If you compare the comments about picture and audio above to what I wrote in my review for the theatrical Blu-ray, you’ll discover they’re identical. I thought the prior BD looked/sounded amazing and felt the same about the Extended Edition, so I saw no reason to alter my original remarks.

Alongisde the film, we get an audio commentary from director/writer/producer Peter Jackson and writer/co-producer Philippa Boyens. Both sit together for a running, screen-specific look at the source material and its adaptation, cast and performances, story, character and script areas, changes for the Extended Edition, sets and locations, cinematography and visual design, various effects, music and other domains.

Since all three of the Lord of the Rings Extended Editions included four commentaries apiece, it’s a disappointment that Hobbit only opts for one. That said, Jackson and Boyens cover the film in a more than satisfactory manner. They dig into a nice variety of topics and do so in a thorough – and charming – manner. The commentary cranks along at a nice pace and becomes a likable, informative overview.

The only extra repeated from the original Blu-ray, New Zealand: Home of Middle-earth runs six minutes, 35 seconds and provides notes from Boyens, Jackson, production designer Dan Hennah, Hobbiton movie set and farm tour owner/operator Russell Alexander, conceptual designers Alan Lee and John Howe, actor/2nd unit director Andy Serkis, 2nd unit 1st AD Liz Tan, and actors Richard Armitage, Mark Hadlow, Ian McKellen, Martin Freeman, Elijah Wood, Jed Brophy, Graham McTavish, William Kircher, Sylvester McCoy, Dean O’Gorman, Peter Hambleton, James Nesbitt and Stephen Hunter. The program gives us some info about the sets and locations used for the film. At times this feels like an ad for tourism, but it delivers enough good material to merit a look.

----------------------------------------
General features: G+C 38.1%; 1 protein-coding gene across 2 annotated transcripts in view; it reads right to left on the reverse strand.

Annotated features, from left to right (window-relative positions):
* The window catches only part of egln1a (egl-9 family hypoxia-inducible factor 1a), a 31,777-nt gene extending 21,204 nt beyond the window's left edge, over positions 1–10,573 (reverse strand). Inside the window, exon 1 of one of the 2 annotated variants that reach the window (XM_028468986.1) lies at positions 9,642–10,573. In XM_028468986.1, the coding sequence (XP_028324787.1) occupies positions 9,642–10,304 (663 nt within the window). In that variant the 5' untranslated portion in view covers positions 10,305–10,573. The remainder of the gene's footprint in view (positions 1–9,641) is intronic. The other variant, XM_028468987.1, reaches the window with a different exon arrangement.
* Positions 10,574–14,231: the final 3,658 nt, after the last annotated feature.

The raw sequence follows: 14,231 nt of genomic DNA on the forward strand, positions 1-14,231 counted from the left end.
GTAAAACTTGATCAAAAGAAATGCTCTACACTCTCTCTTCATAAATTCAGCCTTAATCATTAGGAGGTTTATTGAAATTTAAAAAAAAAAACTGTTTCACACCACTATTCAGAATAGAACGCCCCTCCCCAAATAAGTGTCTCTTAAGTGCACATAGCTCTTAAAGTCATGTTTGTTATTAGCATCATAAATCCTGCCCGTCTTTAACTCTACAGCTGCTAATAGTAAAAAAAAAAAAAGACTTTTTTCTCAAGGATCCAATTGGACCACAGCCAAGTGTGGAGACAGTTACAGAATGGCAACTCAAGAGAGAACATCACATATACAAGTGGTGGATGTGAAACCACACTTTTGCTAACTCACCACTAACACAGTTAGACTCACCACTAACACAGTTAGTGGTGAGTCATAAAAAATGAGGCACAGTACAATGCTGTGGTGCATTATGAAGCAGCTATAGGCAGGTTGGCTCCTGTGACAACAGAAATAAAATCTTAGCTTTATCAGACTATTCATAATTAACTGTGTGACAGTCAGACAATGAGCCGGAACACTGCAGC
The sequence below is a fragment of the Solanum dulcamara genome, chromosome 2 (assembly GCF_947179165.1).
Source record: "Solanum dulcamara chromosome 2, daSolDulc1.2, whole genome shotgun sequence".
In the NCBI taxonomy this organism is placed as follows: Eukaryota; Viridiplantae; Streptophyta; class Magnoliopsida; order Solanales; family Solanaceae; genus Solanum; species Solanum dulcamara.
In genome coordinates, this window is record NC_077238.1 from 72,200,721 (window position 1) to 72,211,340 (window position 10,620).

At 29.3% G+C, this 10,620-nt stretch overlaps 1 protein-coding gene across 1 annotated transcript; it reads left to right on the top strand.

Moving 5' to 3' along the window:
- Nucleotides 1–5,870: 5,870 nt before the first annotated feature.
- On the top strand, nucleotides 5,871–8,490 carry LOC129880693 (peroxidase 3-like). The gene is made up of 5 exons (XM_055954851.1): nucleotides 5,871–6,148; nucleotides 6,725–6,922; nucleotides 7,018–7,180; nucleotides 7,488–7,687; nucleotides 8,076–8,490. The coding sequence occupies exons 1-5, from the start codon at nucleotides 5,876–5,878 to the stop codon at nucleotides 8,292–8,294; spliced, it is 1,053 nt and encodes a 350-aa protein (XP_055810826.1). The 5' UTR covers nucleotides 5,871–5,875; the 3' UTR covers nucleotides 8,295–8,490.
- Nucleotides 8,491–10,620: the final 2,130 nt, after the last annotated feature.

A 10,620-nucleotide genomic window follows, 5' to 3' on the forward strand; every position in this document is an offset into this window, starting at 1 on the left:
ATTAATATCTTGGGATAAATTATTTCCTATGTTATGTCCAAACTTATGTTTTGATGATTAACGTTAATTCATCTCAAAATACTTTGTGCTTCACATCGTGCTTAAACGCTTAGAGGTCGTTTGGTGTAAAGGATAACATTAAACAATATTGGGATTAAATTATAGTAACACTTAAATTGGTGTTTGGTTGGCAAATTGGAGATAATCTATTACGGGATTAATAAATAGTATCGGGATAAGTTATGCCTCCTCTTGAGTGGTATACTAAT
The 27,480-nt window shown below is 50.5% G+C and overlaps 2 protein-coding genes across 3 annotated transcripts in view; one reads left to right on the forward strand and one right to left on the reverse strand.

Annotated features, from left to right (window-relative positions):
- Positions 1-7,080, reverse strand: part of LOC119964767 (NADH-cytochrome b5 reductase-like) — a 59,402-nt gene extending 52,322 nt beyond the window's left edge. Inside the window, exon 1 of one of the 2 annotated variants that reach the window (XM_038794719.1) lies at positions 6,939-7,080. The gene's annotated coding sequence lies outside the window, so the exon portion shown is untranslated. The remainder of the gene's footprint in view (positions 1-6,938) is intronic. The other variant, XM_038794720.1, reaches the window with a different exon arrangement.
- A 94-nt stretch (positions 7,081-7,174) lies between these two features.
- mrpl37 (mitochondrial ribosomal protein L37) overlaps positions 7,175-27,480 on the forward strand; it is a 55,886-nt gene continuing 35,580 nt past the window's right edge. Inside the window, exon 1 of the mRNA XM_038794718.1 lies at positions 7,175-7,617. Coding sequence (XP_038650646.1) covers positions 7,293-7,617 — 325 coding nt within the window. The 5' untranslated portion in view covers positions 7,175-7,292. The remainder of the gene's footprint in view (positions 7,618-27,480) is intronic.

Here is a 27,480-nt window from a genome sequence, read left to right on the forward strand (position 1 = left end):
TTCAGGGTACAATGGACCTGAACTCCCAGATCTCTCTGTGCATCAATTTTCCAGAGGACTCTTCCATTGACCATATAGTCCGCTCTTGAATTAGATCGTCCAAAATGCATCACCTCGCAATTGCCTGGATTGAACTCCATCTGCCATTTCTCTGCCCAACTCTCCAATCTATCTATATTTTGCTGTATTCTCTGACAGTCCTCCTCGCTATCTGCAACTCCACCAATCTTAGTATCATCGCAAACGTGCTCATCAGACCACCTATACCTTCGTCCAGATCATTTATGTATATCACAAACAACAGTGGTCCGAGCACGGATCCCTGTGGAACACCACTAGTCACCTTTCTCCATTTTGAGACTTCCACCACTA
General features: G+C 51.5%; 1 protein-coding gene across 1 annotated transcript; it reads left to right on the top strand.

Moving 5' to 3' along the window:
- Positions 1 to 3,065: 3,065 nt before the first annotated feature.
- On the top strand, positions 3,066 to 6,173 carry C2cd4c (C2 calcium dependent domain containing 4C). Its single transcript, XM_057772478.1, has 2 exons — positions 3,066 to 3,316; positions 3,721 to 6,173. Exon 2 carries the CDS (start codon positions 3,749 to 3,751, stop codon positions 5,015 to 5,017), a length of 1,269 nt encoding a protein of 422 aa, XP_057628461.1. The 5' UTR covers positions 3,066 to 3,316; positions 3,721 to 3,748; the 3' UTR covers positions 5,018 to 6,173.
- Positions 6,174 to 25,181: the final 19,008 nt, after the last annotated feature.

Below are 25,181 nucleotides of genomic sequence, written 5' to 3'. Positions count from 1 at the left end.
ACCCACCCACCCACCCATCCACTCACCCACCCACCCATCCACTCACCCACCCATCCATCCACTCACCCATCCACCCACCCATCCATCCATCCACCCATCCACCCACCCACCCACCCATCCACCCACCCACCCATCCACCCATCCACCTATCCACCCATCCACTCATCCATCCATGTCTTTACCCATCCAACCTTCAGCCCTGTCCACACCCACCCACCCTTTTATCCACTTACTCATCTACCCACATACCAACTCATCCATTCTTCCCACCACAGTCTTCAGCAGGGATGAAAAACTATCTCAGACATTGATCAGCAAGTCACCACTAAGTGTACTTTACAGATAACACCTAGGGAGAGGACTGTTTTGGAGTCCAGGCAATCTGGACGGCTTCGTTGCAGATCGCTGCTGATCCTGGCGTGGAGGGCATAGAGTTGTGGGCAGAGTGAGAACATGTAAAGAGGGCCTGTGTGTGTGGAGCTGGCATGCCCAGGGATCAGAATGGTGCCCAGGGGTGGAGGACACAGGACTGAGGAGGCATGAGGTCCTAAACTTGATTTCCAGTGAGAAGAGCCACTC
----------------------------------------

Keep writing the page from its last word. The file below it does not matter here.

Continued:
On Disc Four, we open with an Introduction by Peter Jackson. In this one-minute, 54-second piece, the director talks about what we can expect from the bonus materials on Discs Four and Five. It’s unnecessary but painless.

The meat of Disc Four comes from a compendium of featurettes called A Long-Expected Journey: The Chronicles of The Hobbit - Part 1. We find 16 chapters here, and they range in length from two minutes, 42 seconds (“Opening”) to 48 minutes, 19 seconds (“The Journey Back to Middle-Earth”). All together, “Chronicles” fills a whopping four hours, 31 minutes, 11 seconds.